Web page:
Nearly 20,000 hacked e-mails from the Democratic National Committee were published to Wikileaks, and it’s not pretty.

First, the DNC was shown to be as petty as they appear to be from the outside. E-mails from Debbie Wasserman Schultz called Sanders Campaign Manager Jeff Weaver an “s–” and a “liar.”

Second, a DNC staffer suggested using religious intolerance as a tool against Bernie Sanders by emphasizing his alleged atheism as a way to frighten off Southern Baptist constituents. In one embarrassing exchange, the DNC’s CFO wrote that Sanders “had skated on having a Jewish heritage. I read he is an atheist … My Southern Baptist peeps would draw a big difference between a Jew and an atheist.”

Sanders, by the way, says he’s not an atheist. The point is that the DNC – in one email — managed to insult both Jews and atheists. (And anyone who doesn’t believe there should be a religious litmus test in the United States of America.)

Third, they courted wealthy donors by promising access to President Barack Obama, pointing out that big donors often demand such special favors.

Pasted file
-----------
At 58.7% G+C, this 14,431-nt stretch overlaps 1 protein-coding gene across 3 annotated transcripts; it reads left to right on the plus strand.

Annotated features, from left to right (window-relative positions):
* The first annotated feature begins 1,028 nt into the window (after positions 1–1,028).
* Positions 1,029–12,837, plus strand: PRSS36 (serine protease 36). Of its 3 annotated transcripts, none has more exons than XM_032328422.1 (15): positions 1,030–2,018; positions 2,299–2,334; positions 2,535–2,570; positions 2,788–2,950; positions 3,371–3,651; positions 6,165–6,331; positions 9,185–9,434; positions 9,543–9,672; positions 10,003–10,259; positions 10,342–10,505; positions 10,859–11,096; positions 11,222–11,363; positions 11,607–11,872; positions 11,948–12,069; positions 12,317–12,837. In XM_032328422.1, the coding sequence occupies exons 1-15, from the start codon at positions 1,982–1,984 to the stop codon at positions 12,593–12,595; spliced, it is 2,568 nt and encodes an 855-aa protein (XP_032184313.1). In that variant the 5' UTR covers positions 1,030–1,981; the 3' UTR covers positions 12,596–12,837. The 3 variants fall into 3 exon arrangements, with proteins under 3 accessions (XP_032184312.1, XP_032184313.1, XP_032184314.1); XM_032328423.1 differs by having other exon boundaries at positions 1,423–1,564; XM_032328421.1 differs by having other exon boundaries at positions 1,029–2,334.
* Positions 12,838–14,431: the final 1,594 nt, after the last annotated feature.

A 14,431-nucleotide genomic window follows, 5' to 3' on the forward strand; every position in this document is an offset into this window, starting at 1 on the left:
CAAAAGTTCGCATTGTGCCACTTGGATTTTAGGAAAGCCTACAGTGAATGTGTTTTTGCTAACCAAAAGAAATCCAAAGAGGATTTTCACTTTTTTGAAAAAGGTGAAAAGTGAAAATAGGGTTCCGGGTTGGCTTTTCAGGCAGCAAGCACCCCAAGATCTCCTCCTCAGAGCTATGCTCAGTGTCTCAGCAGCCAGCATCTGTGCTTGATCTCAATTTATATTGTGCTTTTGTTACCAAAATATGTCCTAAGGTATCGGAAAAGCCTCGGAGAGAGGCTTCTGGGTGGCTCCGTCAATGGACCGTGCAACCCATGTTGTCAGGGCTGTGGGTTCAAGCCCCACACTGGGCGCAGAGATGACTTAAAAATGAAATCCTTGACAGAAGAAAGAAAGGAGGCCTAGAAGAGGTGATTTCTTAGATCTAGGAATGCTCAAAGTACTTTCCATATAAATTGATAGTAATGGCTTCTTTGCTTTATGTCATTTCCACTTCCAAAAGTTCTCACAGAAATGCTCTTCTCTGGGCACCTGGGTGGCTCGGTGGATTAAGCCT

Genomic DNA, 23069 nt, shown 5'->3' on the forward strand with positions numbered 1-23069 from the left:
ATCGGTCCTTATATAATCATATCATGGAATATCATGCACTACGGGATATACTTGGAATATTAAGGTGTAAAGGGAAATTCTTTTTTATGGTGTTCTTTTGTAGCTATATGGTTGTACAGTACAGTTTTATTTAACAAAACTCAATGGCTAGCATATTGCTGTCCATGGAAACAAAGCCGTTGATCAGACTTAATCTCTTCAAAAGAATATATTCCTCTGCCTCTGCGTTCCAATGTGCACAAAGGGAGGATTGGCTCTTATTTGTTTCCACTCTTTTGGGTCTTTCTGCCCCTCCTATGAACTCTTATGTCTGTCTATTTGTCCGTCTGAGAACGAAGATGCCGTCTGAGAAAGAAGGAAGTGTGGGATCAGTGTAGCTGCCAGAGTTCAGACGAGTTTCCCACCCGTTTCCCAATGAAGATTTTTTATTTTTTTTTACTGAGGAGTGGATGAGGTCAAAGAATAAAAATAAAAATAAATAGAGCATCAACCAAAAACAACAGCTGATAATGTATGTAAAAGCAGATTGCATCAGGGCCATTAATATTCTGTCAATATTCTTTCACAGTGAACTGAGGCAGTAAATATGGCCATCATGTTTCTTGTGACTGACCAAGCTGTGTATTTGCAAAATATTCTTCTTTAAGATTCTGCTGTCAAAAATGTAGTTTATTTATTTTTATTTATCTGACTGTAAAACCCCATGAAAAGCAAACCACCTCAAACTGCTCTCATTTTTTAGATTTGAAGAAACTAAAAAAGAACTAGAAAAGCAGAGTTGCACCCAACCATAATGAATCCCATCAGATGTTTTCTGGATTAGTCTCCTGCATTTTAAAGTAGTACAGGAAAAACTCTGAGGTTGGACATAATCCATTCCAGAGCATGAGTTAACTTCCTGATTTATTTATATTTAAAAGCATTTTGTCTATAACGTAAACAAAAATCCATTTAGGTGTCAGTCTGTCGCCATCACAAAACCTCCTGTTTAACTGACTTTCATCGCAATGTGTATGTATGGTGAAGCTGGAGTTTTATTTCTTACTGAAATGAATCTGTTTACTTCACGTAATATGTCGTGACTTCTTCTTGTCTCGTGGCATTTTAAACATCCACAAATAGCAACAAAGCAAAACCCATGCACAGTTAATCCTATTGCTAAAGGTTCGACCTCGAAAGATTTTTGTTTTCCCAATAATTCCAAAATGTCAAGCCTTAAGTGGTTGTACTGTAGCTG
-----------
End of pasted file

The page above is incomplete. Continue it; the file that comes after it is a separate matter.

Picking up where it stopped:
But one of the worst revelations is just how cozy the DNC is with the national media. Wasserman Schultz hounded NBC’s Meet the Press host Chuck Todd for a personal phone call before appearing on his show – undoubtedly to get a heads up about the questions. She also used him to gain access to MSNBC President Phil Griffin so she could demand an apology from Morning Joe host Mika Brzezinski. The DNC chair didn’t appreciate Brzezinski’s (we now know accurate) speculation that the party was rigging the primary in favor of Hillary Clinton.

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About The Author

Mark was a co-founder of the Tea Party Patriots, and served as the national coordinator. He left the organization to work more broadly on expanding the self-governance movement beyond the partisan divide. Mark appears regularly on television in outlets as diverse as MSNBC, ABC, NBC, Fox News, CNN, Bloomberg, Fox Business and the BBC. He’s highly sought after for the tea party perspective from print and electronic media outlets, from the Wall Street Journal, New York Times, L.A. Times, Washington Examiner, Politico and the The Hill. Mark blogs at, and his opinion editorials regularly run in many of the leading political newspapers both on and offline. Mark has a BA in English from San Diego State University and graduated with honors from University of the Pacific, McGeorge School of Law in 1988. He practiced real estate and business law for almost a decade. For the last eleven years of his legal career he specialized in Internet advertising law. When not fighting for the future of our nation, Mark is an avid horseman, and lives in rural northern California with his wife Patty and two children.

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